conflict & communication online, Vol. 4, No. 2, 2005
ISSN 1618-0747




Lydia Eckstein Jackson & Jennifer L. Sparr
Introducing a new scale for the measurement of moral disengagement in peace and conflict research

As part of his Social Cognitive Theory, Albert Bandura (e.g. 1986) introduces a process called moral disengagement. Eight different mechanisms are described through which behavior can be disengaged from moral self-control, thus enabling inhumane conduct without negative consequences for the person's self. These mechanisms will be briefly reviewed and the development of a new scale for measuring moral disengagement will be described. An existing measurement of moral disengagement developed by Grussendorf et al. (2002) and McAlister (2000, 2001) will be introduced and criticized. The necessity for the construction of a new scale, its development, psychometric properties and possible weaknesses will be discussed. As a related but conceptually different construct militarism-pacifism is introduced and first results regarding the relationship between the newly developed scale and the militarism-pacifism scale from Cohrs et al. (2002) are reported. First applications of the scale in two different studies will be outlined mainly in reference to properties of the new scale. Finally, critical questions about the construct will be raised and proposals for further research will be given.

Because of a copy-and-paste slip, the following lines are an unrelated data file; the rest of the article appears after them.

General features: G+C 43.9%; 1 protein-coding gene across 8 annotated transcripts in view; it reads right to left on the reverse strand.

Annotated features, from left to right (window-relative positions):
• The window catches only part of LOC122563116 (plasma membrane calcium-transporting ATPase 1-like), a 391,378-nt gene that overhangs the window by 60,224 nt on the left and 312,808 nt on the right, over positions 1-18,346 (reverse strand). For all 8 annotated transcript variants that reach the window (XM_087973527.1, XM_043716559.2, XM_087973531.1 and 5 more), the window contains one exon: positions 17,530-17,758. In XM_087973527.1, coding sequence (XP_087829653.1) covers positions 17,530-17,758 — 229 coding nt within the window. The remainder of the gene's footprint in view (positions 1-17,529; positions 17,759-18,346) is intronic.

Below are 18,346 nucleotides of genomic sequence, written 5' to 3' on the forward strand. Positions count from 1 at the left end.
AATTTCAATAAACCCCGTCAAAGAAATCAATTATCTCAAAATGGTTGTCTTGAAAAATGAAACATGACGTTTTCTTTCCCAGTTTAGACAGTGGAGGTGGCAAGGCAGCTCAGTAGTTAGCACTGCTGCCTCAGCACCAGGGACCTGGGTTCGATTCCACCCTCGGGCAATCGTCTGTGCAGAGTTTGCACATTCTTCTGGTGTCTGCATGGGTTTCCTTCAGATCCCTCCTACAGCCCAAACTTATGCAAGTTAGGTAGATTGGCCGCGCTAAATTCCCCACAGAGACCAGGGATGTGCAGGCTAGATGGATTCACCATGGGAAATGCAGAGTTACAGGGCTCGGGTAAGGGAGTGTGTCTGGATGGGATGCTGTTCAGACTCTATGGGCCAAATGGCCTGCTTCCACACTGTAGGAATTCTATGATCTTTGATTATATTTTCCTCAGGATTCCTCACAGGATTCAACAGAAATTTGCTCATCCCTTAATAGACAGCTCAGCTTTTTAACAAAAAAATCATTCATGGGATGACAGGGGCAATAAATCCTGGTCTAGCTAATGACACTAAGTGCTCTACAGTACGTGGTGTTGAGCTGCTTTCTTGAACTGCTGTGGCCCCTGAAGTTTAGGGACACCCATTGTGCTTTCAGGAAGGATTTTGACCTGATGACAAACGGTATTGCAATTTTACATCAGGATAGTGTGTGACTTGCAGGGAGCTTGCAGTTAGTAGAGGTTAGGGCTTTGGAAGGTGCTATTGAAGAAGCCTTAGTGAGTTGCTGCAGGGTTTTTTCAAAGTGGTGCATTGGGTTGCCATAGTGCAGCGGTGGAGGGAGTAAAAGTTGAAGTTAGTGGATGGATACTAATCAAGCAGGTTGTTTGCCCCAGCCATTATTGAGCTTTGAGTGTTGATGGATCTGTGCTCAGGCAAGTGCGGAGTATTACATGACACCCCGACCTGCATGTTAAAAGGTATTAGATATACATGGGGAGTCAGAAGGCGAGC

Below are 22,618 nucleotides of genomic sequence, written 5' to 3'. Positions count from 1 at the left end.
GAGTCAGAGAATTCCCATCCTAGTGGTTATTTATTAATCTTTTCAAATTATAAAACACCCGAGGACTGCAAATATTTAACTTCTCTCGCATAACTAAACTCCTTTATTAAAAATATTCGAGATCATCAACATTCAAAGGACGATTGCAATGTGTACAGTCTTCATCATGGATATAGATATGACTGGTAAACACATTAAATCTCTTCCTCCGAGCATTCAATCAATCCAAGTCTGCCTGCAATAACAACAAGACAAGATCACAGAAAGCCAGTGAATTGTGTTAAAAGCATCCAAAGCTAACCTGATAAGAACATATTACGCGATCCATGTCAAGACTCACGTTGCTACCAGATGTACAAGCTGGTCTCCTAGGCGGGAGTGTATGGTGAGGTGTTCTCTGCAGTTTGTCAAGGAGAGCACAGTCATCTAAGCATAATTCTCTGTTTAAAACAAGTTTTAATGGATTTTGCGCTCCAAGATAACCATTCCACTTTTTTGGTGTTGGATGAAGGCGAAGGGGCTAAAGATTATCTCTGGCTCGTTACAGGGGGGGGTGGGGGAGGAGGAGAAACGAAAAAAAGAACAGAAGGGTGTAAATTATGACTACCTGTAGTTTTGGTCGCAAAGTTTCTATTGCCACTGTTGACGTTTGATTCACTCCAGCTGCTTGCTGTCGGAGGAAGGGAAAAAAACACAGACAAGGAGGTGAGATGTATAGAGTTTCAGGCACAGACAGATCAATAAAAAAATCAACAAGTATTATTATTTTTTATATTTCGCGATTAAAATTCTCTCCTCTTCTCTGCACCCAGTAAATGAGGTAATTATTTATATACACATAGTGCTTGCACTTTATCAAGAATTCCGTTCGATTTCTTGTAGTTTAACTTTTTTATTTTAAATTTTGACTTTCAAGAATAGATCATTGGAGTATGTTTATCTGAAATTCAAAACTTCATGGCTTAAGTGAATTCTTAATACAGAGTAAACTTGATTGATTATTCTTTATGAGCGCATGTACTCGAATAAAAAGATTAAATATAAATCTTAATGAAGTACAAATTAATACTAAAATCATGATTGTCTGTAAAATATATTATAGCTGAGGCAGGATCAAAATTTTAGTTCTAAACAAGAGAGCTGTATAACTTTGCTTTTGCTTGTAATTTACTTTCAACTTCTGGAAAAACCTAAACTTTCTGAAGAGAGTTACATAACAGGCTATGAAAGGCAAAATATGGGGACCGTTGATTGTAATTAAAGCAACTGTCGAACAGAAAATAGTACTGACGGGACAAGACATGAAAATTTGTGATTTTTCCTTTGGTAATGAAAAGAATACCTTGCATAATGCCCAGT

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On the authors:
Lydia Eckstein Jackson recently received her M.S. in Psychology from Humboldt University in Berlin. She is currently teaching college-preparatory Latin and Contemporary Issues as well as college-level Psychology classes at Pope John Paul II High School near Nashville, Tennessee. For her Master's thesis she conducted research on the link of media use and the support of war.
Address: Pope John Paul II High School, 117 Caldwell Drive, Hendersonville, TN 37075, USA. eMail:

Jennifer L. Sparr is a research assistant and Ph. D. student at the department of psychology, work and organizational psychology unit, at the University of Konstanz. She dealt with the issue of constructive conflict coverage in her master's thesis.
Address: Department of Psychology, University of Konstanz; Postbox D42, D-78457 Konstanz, Germany. eMail: Website: